Wednesday, 30 May 2012

Creating Positive Habits

In elementary school, students are continually taught and reminded on how to act appropriately as learners.  Practice is really key when it comes to creating these positive habits. In order to become digital citizens, students need to have access on a regular basis so that they may develop appropriate behaviours.

In researching resources to add to my toolbox I found that there were 3 key sites that provided me with information to support my teaching and developing these digital citizenship qualities with my students.

The first is Creative Commons. On the website it is described as "building a culture of sharing."  This is the key to digital citizenship in my world. It means that people will have the tools to share appropriately and use other works with respect.  This website provides information about licensing your own work, searching and finding licensed works, projects being done in the digital community and how open educational resources can be used in teaching, learning and research.  This site has recently been added to my favourites tab.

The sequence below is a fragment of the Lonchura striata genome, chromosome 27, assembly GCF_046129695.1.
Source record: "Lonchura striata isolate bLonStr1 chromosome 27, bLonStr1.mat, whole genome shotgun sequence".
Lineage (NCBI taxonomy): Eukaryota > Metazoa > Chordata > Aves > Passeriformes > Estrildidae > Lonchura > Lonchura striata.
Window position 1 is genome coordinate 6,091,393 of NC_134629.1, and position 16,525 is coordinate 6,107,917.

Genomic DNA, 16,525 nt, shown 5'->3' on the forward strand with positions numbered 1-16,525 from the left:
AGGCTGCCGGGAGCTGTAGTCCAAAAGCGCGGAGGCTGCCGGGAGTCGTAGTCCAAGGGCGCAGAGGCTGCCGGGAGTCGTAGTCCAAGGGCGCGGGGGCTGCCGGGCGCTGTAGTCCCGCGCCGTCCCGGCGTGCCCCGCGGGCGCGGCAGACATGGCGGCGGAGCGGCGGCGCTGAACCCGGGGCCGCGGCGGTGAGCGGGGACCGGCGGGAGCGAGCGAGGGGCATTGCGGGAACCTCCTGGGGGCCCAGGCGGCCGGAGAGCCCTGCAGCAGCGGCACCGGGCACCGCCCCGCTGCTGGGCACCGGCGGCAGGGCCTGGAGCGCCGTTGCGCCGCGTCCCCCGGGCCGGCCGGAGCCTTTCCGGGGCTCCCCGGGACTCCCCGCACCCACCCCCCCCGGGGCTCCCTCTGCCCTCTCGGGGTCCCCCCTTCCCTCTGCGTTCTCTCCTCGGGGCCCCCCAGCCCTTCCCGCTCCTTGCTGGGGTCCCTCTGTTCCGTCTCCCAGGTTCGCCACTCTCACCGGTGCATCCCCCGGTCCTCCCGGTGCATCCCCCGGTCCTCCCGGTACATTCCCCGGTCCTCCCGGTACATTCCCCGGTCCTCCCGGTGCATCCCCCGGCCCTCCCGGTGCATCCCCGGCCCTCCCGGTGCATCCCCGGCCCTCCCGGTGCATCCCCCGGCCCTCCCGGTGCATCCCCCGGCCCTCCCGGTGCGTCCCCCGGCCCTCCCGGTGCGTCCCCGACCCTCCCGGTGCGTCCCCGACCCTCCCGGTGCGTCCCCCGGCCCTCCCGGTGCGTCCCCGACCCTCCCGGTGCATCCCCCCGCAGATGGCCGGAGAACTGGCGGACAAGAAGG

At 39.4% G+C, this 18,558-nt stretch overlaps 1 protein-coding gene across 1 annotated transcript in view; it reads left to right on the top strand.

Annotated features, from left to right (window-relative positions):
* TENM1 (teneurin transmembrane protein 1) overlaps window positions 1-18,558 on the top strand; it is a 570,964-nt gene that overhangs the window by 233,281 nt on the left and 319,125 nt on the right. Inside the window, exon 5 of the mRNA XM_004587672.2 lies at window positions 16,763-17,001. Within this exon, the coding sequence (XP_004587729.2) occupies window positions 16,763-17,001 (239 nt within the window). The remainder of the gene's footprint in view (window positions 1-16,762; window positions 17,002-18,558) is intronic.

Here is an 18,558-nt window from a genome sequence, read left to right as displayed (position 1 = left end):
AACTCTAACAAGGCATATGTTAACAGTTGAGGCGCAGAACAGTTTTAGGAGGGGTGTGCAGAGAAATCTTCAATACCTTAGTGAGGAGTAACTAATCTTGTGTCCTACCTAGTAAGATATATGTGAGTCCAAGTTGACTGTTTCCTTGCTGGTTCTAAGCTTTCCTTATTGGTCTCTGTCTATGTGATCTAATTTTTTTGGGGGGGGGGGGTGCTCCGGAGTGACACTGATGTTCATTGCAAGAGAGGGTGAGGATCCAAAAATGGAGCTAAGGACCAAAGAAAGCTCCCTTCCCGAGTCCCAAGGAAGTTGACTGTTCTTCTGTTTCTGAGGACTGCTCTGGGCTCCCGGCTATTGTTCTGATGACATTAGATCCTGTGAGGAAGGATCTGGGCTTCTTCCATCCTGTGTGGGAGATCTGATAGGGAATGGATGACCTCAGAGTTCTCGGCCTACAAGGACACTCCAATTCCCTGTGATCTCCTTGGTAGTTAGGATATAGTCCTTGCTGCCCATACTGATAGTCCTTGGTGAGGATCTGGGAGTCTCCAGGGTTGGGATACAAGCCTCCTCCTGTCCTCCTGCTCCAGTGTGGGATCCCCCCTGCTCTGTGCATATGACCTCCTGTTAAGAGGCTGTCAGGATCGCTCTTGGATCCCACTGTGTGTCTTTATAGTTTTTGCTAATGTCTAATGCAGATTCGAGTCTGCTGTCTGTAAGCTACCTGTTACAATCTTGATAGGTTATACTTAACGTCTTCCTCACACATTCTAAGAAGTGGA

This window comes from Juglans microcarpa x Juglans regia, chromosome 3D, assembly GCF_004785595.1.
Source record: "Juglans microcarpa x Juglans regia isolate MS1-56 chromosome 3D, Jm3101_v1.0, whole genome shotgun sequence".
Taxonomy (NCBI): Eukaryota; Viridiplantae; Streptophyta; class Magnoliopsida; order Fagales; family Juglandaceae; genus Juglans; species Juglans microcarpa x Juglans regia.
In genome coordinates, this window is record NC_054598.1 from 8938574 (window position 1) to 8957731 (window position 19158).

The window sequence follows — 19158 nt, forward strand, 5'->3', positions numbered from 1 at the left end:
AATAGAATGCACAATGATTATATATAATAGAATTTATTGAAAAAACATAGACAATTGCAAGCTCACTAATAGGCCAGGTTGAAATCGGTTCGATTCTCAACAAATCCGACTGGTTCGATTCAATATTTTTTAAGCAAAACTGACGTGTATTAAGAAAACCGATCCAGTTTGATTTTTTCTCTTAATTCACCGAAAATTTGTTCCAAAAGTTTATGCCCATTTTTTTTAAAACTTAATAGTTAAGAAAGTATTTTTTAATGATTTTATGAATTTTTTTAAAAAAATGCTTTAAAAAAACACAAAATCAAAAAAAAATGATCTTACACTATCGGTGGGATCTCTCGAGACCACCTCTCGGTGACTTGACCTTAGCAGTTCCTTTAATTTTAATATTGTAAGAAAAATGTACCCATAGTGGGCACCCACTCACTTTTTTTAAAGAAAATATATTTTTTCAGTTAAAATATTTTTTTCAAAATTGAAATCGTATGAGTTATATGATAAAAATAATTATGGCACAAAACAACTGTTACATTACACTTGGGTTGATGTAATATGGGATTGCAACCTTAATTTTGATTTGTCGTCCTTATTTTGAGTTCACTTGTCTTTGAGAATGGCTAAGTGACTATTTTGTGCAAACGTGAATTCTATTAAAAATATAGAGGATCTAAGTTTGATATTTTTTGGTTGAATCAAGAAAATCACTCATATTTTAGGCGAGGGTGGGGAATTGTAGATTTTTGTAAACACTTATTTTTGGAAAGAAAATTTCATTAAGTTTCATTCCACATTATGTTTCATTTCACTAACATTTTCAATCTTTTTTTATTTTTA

The second site is International Society for Technology in Education.  This site is designed to provide educators with the standards and strategies to further education in a digital age.  The 3 principles for teaching that caught my eye are:
1. Faciliate and inspire student learning and creativity.
2. Design and develop digital age learning experiences and assessments.
3. Model digital age work and learning.  

Finally, Common Sense Media is a great resource for teachers! This site has resources categorized by grade level and by topic. The resources are catered for students from Kindergarten to grade 12 and are designed to provide lessons for teachers as well as parent education.  Below is a poster that can be ordered for elementary classrooms, which is just one of the easy to use resources on this website.

Friday, 25 May 2012

Students Say

This week I was having a discussion with my students as they prepared to work on their inquiry projects; How are humans, animals and plants interdependent? We've always discussed what is expected when it comes to using our mini-laptops and we have used them to learn and share our ideas successfully throughout the school year. This time, I decided it was time to use the term 'Digital Citizenship' and right away someone made the connection to citizenship as 'living and respecting the charter of rights and responsibilities'.